Iran’s Campaign Abroad to Conceal Cracks in the System at Home

June 2, 2015 | by Melissa Aten

At a time when the Iranian government’s control over its own population is increasingly showing signs of wear, its international diplomatic and economic efforts to reshape global norms and institutions continue to gather steam. The key elements of Iran’s domestic and international policy are taken up in articles authored by Abbas Milani and Alex Vatanka in the April 2015 issue of the Journal of Democracy.

In “Iran’s Paradoxical Regime,” Milani points out that the founding of the Islamic Republic of Iran constituted a fundamental paradox. While Ayatollah Ruhollah Khomeini, revolutionary leader and hero, did not believe in the Western ideals of popular sovereignty, he called on the masses to overthrow Mohammad Reza Shah Pahlavi, which they accomplished in 1979. These masses—many with democratic leanings—who fought for and achieved a new political system did not disappear after the establishment of the Islamic Republic of Iran; the country’s authoritarian leaders have been forced to deal with them ever since.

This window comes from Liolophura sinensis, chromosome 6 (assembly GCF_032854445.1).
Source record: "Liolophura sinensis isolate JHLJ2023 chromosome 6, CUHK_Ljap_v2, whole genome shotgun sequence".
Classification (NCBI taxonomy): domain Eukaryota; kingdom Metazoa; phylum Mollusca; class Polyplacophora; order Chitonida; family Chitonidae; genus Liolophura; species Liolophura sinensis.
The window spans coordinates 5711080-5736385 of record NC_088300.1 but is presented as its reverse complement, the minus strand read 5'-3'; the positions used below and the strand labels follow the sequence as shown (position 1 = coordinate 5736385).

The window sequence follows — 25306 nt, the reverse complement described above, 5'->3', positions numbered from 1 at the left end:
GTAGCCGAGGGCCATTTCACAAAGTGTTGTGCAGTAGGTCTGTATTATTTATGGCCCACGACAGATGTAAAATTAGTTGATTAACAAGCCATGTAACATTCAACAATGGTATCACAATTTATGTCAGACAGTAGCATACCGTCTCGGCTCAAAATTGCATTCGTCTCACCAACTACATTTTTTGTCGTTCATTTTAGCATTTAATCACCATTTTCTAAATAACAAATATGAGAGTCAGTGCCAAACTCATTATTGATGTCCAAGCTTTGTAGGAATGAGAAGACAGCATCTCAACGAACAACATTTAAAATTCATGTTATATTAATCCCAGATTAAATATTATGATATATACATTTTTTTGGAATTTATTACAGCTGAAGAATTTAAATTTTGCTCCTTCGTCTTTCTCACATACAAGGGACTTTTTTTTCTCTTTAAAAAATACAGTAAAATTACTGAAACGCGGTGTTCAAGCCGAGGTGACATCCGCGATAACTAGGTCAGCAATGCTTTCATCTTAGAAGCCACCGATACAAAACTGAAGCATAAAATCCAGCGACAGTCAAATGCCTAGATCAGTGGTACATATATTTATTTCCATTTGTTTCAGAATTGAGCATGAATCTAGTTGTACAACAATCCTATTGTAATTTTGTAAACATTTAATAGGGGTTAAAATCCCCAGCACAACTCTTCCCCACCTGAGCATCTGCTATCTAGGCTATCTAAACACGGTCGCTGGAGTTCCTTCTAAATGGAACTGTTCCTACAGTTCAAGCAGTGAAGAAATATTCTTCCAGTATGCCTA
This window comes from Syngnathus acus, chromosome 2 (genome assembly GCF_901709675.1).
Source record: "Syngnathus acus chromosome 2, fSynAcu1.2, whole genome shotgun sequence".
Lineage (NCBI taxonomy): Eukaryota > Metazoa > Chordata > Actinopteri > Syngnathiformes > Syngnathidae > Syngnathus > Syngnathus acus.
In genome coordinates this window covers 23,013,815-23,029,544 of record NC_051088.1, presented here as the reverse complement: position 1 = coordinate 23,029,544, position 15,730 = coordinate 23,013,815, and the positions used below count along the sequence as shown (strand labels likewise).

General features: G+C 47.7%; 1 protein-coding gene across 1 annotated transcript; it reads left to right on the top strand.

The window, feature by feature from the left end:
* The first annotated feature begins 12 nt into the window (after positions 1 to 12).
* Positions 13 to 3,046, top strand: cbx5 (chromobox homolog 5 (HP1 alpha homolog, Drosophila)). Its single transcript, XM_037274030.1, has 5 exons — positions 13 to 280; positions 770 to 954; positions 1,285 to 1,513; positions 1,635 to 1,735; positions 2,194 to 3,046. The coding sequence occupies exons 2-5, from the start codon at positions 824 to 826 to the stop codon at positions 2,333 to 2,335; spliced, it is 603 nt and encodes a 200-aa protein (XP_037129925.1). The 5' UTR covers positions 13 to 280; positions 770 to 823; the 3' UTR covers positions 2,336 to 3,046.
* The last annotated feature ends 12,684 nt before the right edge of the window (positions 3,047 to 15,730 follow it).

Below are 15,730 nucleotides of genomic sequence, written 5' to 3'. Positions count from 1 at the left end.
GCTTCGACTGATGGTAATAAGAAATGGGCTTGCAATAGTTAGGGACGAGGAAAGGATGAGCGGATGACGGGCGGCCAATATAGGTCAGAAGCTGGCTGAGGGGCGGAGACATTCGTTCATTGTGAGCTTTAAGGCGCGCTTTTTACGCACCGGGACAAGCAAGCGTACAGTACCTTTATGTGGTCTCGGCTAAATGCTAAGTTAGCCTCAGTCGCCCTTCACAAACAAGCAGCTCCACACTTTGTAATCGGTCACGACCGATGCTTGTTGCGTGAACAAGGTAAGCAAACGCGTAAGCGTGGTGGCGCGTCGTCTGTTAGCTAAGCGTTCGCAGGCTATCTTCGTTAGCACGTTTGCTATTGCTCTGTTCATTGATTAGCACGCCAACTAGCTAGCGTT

Iranian leaders, Milani explains, have an elaborate set of tools at their disposal to maintain control over Iran’s population. The Ayatollah has a hand in virtually every aspect of the country’s political and civic life: the supreme leader can issue laws at will, appoints the head of the judiciary, controls the country’s radio and television outlets, and chooses all Friday Prayer leaders while setting the agenda for their weekly sermons. He also selects members of powerful political bodies such as the Supreme Council of the Cultural Revolution and the Guardian Council, and inserts his representatives into every institution, including all branches of the armed forces.